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Why he’ll find it’s hard — if not impossible — to get a second look.
In the penultimate paragraph of his bracing takedown of Mitt Romney and Newt Gingrich, George Will makes the case for Jon Huntsman. Huntsman’s domestic and foreign policies are conservative in the sense that William F. Buckley Jr. once described conservatism as the politics of reality.
On paper, this ought to be Jon Huntsman’s moment. The only way the former Utah governor was going to ever get nominated was if Romney was mortally wounded by a candidate with questionable conservative credentials and even worse general election prospects. That is the scenario that seems to be unfolding before our very eyes. Repubilcans should be ready to give Huntsman a second look.
Yet that is rather unlikely to happen for reasons the old shampoo commercial can provide: You never get a second chance to make a first impression. Huntsman was always going to face long odds for having taken an appointment, even if only an ambassadorship, from Barack Obama. Many, and perhaps most, Republican voters believe working for Obama in any capacity disqualifying. Hank Williams Jr. lost his gig on Monday Night Football when he sang their tune on John Boehner golfing with this president. The Obama connection might have been insurmountable in any event; it certainly gave Huntsman no margin for error.
Huntsman bought into the conventional wisdom of a too ideological, too brash, too loud Republican Party that was popular after 2008 and clung to it long after that conventional wisdom became obsolete. Since the Obama-McCain election was lost in the center, it seemed plausible to believe that’s where Republicans must look for their next majority. This view never entertained the likelihood that untrammeled liberal government would move the country, and even more so the GOP, to the right.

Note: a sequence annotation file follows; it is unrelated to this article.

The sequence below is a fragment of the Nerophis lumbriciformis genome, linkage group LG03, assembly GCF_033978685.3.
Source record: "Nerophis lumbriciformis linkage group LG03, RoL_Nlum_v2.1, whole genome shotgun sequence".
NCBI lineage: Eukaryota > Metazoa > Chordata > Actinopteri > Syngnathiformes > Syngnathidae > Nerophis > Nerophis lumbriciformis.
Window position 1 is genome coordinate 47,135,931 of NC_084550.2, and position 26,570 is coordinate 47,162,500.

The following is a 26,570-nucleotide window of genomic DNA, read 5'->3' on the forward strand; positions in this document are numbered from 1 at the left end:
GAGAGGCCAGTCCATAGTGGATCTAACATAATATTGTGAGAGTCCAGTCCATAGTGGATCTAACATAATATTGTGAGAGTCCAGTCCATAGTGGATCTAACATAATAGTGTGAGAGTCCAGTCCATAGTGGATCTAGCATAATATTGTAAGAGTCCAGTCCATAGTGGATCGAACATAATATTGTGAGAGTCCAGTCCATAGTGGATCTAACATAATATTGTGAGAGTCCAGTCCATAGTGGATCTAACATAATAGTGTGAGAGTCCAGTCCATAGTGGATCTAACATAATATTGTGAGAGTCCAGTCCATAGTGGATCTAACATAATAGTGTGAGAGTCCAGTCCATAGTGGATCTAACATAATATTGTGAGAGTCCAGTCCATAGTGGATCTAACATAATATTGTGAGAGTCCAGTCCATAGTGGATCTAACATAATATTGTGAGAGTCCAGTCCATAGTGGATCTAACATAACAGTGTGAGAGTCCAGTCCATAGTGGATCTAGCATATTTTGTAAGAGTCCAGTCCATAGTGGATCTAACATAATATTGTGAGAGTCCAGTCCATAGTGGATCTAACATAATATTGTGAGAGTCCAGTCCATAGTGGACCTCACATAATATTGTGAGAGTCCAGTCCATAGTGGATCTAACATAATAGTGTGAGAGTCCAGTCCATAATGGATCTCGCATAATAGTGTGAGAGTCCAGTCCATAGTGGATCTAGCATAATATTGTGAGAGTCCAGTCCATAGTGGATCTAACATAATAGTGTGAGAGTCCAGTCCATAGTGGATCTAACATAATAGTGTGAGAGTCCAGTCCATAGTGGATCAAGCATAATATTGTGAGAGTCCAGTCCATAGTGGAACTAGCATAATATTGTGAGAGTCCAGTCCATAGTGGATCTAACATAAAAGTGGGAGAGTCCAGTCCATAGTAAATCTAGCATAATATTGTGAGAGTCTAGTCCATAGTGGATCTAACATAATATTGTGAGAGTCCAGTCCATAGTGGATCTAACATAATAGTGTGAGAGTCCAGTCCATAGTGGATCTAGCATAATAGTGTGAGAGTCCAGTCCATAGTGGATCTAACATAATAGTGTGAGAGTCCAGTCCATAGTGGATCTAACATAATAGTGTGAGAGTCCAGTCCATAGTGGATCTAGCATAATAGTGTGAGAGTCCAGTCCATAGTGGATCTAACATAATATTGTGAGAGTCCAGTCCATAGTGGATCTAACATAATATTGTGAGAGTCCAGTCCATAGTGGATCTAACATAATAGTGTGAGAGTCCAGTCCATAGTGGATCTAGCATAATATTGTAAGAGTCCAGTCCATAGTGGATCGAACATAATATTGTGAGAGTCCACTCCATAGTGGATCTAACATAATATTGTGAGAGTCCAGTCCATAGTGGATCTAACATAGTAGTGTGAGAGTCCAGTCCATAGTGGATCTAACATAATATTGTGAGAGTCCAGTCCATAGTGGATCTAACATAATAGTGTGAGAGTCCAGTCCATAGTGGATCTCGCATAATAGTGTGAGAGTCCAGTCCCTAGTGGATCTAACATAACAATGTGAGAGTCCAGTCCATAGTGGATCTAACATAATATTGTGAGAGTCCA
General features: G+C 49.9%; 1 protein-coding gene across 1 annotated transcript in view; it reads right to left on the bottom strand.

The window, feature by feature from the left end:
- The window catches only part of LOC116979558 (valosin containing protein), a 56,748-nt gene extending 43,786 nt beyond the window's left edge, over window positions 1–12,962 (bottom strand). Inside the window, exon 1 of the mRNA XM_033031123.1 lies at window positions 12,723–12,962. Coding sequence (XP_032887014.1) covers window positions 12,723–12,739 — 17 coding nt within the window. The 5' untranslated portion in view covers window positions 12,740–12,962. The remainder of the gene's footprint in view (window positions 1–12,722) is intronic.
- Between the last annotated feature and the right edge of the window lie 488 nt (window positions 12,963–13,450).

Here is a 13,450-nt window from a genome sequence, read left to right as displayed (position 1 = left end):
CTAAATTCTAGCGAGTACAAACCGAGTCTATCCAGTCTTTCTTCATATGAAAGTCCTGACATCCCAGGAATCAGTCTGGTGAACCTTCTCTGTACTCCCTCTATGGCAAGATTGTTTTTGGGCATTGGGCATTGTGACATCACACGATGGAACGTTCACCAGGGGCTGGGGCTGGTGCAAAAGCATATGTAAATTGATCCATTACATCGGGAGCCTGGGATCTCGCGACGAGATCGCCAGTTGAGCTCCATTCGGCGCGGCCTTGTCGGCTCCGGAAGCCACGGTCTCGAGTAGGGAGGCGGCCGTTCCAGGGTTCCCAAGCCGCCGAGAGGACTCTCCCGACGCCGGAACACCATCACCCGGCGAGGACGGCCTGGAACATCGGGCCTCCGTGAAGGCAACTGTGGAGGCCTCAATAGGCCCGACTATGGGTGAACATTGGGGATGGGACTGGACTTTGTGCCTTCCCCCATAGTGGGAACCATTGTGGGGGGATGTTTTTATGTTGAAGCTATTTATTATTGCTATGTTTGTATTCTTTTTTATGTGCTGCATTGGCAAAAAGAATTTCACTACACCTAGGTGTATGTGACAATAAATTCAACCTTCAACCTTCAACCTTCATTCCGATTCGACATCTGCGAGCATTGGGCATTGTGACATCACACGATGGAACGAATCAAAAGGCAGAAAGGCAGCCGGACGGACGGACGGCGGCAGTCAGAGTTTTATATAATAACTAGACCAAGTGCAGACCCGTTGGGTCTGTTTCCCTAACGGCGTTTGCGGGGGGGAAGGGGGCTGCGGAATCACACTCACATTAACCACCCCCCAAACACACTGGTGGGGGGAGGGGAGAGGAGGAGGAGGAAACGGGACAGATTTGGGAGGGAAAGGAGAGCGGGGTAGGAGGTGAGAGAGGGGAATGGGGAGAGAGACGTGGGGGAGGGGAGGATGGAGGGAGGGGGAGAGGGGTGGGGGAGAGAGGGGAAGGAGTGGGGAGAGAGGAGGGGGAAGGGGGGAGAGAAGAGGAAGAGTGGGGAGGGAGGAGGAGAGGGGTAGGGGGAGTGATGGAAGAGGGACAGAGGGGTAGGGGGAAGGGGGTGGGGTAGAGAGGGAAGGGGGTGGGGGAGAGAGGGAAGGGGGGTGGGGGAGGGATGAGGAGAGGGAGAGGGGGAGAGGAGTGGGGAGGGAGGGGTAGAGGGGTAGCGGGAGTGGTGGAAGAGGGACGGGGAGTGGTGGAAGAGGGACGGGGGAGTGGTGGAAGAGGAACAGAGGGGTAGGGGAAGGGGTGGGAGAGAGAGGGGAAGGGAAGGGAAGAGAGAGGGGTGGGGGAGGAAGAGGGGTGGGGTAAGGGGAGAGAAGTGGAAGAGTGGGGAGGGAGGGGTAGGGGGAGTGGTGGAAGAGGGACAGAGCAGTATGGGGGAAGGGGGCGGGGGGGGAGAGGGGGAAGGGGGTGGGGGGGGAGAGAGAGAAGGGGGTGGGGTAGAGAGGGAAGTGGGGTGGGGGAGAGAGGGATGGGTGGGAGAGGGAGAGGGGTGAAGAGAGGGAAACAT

Egged on by John Weaver, Huntsman emphasized civility. He gave interviews for fawning profiles in glossy magazines, where liberals could read about how Huntsman was going to save his party from the radical right. He sent out tweets advertising that he wasn’t the kind of Republican who believed nutty stuff about evolution and climate change, in the process insulting the millions of Republican voters who hold such views. Even as he cranked out ambitious conservative policy proposals, he never built a convincing narrative about why he went from working for Obama to running against him.
This drives conservative policy wonks nuts. Here’s a guy who supports the Ryan plan, opposes farm subsidies and corporate welfare, and has perhaps the most conservative tax plan that could realistically pass Congress, and he’s getting blackballed over some snarky tweets? But this ignores the reasons regular people, who are neither wonks nor systematic political thinkers, choose their candidates.
Huntsman is polling respectably in New Hampshire and could get a bump from going one-on-one with Newt, so we’ll see. But for Huntsman, the challenge was always going to be proving he wasn’t Obama’s man in the GOP. His failure to meet that challenge on first look will likely prevent a second.
A man of faith in a godless age is hitting Americans where it hurts.
Mr. and Mrs. American Spectator Reader, let P.J. O’Rourke talk sense to your kids.
In Britain, defending your property can get you life.
It won’t take long for conservatives to scratch this presidential wannabe off their 2008 scorecard.
Was the President done in by the economy, or by the politics of the economy?